The debate was prompted by reports in the Danish press of research at Italy's National Institute for Cancer Research, which found that an "unknown compound" in the formulation of Round Up - not glyphosate itself - caused gene damage in mice, indicating that it could be a carcinogen. Around 86% of Round Up is made of so-called "inert" chemicals that support the action of glyphosate.
Newspapers have also been asking why Denmark has less strict rules on the use of glyphosate than neighbouring Sweden, where the national chemicals inspectorate has ruled that it should not be used within 10-14 days of crops being harvested because otherwise it left unacceptably high residues in food that were a "danger for human consumption."
Mounting public concern has led to a number of leading bread manufacturers in Denmark refusing to buy flour made from grain treated with Round Up close to harvesting. After a meeting on Friday between bread producers and the national farmers' union, a working group has been set up to devise a system allowing farmers - on a voluntary basis - to provide grain that is guaranteed not to have been treated with Round Up right up to harvest.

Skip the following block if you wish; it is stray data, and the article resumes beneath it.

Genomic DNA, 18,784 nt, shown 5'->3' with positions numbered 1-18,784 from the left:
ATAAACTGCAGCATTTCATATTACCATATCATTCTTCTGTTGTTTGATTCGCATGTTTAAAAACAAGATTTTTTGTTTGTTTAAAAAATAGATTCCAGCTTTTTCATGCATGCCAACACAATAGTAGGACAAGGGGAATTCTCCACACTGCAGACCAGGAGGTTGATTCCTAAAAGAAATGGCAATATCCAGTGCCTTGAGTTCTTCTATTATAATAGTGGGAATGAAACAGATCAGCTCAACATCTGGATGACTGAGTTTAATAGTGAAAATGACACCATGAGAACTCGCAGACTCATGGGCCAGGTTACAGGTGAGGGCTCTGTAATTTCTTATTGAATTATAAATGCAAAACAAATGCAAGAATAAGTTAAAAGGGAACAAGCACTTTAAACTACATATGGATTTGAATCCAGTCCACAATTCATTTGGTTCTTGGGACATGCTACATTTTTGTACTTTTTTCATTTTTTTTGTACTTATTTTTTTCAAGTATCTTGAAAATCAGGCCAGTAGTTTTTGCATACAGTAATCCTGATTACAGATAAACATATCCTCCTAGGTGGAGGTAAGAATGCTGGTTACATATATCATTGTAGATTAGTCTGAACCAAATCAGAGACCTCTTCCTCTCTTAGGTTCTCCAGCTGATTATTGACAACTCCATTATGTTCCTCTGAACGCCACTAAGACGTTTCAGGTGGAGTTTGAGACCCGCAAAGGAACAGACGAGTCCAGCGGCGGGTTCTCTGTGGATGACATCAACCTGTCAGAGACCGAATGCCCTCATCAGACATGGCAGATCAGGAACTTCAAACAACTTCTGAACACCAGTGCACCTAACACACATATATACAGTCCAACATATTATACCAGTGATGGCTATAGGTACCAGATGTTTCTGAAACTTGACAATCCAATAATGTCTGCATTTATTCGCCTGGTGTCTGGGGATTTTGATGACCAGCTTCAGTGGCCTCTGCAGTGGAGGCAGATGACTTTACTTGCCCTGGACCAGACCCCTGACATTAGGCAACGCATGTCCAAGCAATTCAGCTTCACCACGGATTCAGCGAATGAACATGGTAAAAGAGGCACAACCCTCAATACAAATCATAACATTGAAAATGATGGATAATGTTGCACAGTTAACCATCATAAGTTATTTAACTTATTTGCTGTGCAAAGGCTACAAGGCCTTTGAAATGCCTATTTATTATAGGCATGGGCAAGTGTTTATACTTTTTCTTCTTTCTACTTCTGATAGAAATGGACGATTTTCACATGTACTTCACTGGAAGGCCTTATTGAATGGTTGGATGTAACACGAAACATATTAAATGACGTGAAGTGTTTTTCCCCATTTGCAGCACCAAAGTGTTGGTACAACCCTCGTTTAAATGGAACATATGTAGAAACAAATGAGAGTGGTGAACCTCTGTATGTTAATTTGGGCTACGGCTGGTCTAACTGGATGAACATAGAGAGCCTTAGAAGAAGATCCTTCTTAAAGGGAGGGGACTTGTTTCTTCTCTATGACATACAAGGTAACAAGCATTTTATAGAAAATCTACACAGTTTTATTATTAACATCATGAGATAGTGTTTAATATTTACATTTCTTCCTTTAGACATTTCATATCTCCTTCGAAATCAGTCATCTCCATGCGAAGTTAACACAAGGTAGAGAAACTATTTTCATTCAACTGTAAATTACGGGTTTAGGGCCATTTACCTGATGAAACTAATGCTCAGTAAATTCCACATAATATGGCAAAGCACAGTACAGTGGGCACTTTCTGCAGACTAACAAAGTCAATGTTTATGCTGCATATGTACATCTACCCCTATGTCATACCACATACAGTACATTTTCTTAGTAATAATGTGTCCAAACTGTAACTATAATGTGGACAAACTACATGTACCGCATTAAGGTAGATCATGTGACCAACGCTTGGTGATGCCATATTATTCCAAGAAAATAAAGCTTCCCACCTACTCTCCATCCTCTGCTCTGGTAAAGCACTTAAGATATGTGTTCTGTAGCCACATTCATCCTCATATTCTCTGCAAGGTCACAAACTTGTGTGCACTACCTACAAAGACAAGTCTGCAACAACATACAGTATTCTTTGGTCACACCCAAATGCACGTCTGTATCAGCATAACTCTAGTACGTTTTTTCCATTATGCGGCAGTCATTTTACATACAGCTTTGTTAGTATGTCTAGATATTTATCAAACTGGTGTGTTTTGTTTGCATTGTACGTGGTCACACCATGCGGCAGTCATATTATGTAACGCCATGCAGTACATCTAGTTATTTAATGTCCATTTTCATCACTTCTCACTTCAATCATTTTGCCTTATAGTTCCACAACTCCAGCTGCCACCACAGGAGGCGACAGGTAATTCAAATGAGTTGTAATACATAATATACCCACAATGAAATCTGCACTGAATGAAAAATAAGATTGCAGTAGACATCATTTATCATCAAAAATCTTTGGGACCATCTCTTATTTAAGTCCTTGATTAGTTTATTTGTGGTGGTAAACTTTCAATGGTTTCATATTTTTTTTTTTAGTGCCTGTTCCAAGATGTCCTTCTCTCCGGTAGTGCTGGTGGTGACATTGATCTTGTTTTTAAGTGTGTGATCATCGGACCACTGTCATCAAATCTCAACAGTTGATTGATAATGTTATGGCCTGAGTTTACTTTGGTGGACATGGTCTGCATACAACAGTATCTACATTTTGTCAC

Tomorrow, environment minister Svend Auken is due to answer questions put to him by the Danish parliament's environment and planning committee, including why Denmark has not followed Sweden's rules on the use of glyphosate. According to a spokesperson for the committee, it also wants to "open debate" on the Italian findings, which are currently being reviewed by the Environmental Protection Agency.
The committee's concerns are fuelled by the recent growth in Round Up use, partly due to restrictions on the use of other pesticides. "If you refer to Round Up as the best thing [to use], you have an obligation to research it completely as its use will go up," said the spokesperson. Some 554 tons of the chemical were used in Denmark last year.
Use of Round Up is also likely to go up with the advent of herbicide-tolerant genetically engineered crops that are designed to be used with the product.
A spokesperson for Monsanto insisted that "there is absolutely no risk from using Round Up at any time". He described the Italian study as "misleading" and he emphasised that the active ingredient, glyphosate, was not implicated. Describing the pesticide as one of the safest and most environmentally friendly available, he said he was confident farmers would not stop using it.
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